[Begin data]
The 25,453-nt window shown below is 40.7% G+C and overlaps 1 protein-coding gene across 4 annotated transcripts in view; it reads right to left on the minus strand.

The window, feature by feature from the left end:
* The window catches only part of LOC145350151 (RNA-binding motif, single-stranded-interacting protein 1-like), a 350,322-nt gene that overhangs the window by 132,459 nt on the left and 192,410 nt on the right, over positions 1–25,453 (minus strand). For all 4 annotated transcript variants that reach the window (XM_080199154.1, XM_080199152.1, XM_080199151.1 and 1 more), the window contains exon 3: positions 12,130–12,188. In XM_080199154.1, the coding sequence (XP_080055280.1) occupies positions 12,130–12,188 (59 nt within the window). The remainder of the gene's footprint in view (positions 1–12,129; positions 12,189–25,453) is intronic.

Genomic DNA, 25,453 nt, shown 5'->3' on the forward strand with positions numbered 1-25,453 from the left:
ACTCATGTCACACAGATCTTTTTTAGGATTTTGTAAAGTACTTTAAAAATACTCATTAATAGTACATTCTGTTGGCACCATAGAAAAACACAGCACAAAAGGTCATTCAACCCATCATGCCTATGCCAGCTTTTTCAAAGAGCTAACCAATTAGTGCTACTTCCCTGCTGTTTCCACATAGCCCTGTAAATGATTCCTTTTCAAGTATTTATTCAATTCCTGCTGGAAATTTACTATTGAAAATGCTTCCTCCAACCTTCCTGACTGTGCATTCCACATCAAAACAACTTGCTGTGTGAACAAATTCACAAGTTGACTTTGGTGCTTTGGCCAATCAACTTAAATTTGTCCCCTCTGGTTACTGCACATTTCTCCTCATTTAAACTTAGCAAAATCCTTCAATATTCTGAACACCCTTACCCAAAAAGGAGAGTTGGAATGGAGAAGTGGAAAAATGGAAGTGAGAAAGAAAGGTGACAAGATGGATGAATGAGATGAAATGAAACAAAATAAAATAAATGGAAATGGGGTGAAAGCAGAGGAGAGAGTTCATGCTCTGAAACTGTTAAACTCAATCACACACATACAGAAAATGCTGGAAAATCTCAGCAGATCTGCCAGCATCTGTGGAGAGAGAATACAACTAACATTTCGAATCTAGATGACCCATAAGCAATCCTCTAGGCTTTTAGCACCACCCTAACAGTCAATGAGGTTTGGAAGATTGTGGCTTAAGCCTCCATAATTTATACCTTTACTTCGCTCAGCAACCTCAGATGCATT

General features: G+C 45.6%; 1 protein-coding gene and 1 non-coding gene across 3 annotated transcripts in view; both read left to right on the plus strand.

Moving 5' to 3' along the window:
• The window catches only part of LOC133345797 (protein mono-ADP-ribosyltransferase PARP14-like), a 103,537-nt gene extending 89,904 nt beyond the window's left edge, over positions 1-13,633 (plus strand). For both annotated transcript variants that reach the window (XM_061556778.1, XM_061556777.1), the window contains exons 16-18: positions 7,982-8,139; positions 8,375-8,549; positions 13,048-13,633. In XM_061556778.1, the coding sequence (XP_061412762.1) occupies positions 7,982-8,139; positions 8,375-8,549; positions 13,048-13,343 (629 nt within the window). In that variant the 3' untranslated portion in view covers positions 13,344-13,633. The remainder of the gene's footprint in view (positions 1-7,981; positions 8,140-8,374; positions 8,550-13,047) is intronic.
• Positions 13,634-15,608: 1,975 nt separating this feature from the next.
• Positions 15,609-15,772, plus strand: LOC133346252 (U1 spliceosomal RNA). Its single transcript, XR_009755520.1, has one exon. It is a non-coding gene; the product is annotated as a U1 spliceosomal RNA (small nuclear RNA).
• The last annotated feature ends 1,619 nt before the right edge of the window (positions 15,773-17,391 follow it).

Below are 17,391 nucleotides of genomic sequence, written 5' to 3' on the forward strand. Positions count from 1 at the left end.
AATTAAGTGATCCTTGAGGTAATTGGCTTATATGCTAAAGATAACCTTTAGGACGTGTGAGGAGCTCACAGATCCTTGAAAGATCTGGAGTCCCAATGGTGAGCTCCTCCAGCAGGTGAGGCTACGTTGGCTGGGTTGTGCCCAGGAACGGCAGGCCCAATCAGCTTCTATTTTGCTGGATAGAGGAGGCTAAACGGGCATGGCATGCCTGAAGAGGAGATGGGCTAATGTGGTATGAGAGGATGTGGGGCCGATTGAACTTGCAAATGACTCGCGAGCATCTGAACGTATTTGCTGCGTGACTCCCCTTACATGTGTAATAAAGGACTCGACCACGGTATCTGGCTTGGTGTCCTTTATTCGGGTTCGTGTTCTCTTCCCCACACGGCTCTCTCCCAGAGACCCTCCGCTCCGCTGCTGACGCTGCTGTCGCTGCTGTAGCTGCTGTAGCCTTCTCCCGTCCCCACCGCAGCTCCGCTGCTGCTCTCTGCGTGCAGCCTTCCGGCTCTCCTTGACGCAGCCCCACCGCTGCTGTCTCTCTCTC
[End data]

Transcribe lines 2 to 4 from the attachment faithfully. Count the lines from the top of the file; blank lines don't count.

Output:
The window, feature by feature from the left end:
* The window catches only part of LOC145350151 (RNA-binding motif, single-stranded-interacting protein 1-like), a 350,322-nt gene that overhangs the window by 132,459 nt on the left and 192,410 nt on the right, over positions 1–25,453 (minus strand). For all 4 annotated transcript variants that reach the window (XM_080199154.1, XM_080199152.1, XM_080199151.1 and 1 more), the window contains exon 3: positions 12,130–12,188. In XM_080199154.1, the coding sequence (XP_080055280.1) occupies positions 12,130–12,188 (59 nt within the window). The remainder of the gene's footprint in view (positions 1–12,129; positions 12,189–25,453) is intronic.

Genomic DNA, 25,453 nt, shown 5'->3' on the forward strand with positions numbered 1-25,453 from the left: